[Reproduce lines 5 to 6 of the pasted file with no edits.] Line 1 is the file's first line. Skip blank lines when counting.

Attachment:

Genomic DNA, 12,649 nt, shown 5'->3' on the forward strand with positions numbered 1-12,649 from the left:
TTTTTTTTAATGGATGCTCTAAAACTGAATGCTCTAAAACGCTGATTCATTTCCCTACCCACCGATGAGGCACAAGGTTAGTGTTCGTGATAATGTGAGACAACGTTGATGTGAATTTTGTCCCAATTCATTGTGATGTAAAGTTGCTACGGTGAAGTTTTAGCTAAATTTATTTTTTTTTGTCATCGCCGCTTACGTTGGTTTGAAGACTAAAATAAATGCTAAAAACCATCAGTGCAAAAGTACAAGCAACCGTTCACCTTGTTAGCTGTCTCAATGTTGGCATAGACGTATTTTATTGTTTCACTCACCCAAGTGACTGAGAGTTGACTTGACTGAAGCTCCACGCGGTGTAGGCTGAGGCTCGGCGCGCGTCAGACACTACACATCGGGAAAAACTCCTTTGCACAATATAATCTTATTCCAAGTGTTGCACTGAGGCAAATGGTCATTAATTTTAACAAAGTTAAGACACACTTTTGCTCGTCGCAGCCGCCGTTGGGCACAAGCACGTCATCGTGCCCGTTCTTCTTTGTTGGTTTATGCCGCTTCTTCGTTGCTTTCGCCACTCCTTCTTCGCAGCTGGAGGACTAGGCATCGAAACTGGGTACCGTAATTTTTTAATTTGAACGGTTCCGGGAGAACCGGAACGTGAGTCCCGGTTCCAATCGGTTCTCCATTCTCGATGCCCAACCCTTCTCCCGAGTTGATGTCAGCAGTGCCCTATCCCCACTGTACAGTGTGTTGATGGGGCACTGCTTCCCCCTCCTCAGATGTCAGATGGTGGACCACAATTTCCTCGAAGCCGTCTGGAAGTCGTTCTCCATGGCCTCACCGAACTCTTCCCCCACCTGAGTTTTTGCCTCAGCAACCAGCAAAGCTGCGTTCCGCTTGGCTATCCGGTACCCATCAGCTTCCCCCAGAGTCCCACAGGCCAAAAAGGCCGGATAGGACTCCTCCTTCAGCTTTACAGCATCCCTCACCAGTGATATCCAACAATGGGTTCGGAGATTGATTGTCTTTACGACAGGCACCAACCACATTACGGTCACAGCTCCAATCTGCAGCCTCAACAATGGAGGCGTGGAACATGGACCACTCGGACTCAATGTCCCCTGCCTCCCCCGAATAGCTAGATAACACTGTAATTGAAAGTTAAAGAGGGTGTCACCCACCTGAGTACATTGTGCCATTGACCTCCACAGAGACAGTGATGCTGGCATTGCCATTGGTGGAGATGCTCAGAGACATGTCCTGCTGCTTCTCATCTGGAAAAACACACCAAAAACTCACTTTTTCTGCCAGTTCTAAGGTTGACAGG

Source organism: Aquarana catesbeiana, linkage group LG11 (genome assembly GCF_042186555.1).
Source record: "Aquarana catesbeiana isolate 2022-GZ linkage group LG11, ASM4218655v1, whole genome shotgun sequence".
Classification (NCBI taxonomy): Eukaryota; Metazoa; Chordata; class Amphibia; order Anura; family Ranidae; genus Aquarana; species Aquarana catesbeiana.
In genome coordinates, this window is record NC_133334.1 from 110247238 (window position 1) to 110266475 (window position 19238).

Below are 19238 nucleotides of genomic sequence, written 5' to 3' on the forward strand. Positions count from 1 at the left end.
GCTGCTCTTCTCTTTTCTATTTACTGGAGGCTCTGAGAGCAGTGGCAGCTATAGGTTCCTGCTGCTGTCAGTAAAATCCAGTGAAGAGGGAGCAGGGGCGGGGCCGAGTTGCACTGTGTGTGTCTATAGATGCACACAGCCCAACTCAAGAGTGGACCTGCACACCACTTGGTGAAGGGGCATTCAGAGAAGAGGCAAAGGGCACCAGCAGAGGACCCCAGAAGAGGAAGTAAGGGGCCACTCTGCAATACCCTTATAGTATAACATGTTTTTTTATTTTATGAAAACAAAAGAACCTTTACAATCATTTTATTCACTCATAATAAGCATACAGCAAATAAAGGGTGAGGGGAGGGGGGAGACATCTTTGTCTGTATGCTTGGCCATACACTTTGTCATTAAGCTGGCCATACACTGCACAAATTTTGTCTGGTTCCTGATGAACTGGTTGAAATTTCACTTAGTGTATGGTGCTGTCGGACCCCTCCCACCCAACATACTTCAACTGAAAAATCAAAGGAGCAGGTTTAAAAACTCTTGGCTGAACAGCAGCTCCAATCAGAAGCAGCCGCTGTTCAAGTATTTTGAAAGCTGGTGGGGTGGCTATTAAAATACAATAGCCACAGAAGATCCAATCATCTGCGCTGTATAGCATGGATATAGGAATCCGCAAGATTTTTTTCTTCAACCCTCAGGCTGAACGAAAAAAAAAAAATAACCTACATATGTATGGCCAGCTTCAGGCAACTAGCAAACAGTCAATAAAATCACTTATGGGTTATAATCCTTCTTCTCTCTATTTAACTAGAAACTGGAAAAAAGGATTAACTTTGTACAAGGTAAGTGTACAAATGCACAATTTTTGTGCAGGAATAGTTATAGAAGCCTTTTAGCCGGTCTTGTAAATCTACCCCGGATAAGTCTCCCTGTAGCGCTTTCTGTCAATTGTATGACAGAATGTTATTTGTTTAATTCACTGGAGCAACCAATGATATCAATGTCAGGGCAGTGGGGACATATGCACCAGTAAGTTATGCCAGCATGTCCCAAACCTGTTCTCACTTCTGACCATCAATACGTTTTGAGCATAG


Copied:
Classification (NCBI taxonomy): Eukaryota; Metazoa; Chordata; class Amphibia; order Anura; family Ranidae; genus Aquarana; species Aquarana catesbeiana.
In genome coordinates, this window is record NC_133334.1 from 110247238 (window position 1) to 110266475 (window position 19238).